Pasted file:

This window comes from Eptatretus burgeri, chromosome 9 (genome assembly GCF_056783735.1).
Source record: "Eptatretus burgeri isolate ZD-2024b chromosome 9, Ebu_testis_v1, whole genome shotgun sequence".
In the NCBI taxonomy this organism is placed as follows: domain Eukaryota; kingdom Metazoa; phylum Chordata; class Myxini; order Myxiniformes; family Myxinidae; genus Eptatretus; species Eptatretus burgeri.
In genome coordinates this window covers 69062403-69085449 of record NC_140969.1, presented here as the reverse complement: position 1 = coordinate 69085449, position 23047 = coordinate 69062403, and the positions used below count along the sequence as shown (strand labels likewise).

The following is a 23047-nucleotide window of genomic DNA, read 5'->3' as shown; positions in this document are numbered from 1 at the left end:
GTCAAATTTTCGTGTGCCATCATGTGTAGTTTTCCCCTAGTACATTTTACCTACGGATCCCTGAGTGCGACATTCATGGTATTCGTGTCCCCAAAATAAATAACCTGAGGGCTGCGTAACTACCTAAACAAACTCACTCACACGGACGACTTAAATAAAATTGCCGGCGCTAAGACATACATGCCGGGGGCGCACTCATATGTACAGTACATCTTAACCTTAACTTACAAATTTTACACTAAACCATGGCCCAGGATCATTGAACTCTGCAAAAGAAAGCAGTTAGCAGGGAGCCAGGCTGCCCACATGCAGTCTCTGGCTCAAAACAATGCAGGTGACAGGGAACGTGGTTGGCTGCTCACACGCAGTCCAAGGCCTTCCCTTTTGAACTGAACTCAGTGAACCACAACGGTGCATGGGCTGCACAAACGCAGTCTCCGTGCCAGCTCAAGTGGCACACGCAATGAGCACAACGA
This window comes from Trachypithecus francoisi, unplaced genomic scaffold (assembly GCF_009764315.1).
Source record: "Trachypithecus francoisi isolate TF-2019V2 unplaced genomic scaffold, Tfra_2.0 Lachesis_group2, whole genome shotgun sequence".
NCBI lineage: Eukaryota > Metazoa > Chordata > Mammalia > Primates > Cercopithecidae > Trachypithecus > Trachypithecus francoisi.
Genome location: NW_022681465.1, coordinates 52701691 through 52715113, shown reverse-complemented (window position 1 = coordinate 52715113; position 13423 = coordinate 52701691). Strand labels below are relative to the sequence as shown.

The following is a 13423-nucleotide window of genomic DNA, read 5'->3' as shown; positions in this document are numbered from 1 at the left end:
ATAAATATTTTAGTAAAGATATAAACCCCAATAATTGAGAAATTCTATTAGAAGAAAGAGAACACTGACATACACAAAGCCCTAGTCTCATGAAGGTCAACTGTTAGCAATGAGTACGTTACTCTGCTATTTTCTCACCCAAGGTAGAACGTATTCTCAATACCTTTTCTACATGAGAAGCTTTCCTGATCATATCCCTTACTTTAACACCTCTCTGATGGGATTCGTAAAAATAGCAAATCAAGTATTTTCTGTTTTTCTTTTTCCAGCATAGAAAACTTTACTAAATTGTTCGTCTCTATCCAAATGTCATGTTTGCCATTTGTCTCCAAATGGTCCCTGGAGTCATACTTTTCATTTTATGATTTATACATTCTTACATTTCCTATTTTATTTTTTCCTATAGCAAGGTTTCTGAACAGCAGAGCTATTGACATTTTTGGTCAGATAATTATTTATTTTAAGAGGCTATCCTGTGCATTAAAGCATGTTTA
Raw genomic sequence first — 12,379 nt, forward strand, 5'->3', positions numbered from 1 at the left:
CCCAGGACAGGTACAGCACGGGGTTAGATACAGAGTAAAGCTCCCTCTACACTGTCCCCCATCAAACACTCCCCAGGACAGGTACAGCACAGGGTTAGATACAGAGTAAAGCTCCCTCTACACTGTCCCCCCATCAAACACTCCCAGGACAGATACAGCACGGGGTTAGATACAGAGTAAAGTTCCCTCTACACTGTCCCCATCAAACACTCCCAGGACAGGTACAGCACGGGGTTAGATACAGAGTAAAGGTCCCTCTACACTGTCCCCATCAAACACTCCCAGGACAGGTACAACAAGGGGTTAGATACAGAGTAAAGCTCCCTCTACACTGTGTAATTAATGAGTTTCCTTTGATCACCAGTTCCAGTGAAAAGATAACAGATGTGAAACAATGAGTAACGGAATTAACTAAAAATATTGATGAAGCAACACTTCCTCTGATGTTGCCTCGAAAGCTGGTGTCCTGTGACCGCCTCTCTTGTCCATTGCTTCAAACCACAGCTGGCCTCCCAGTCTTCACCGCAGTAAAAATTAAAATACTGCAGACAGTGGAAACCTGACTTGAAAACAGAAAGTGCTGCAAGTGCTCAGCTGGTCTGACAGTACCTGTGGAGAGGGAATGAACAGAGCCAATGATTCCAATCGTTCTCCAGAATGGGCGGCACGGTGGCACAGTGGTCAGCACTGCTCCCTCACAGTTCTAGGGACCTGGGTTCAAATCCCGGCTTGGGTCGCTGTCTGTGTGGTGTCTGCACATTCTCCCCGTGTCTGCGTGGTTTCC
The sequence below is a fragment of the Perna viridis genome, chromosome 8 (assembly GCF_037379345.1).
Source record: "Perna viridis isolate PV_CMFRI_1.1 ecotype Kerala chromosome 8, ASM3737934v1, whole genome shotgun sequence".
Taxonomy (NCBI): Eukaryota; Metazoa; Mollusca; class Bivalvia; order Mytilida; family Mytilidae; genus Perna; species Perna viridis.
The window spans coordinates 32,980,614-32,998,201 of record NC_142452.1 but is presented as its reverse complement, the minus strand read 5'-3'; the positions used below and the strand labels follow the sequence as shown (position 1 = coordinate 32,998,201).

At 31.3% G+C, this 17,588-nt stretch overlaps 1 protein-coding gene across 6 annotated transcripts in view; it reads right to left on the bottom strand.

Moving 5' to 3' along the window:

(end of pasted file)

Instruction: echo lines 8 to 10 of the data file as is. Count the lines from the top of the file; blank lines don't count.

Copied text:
Source record: "Trachypithecus francoisi isolate TF-2019V2 unplaced genomic scaffold, Tfra_2.0 Lachesis_group2, whole genome shotgun sequence".
NCBI lineage: Eukaryota > Metazoa > Chordata > Mammalia > Primates > Cercopithecidae > Trachypithecus > Trachypithecus francoisi.
Genome location: NW_022681465.1, coordinates 52701691 through 52715113, shown reverse-complemented (window position 1 = coordinate 52715113; position 13423 = coordinate 52701691). Strand labels below are relative to the sequence as shown.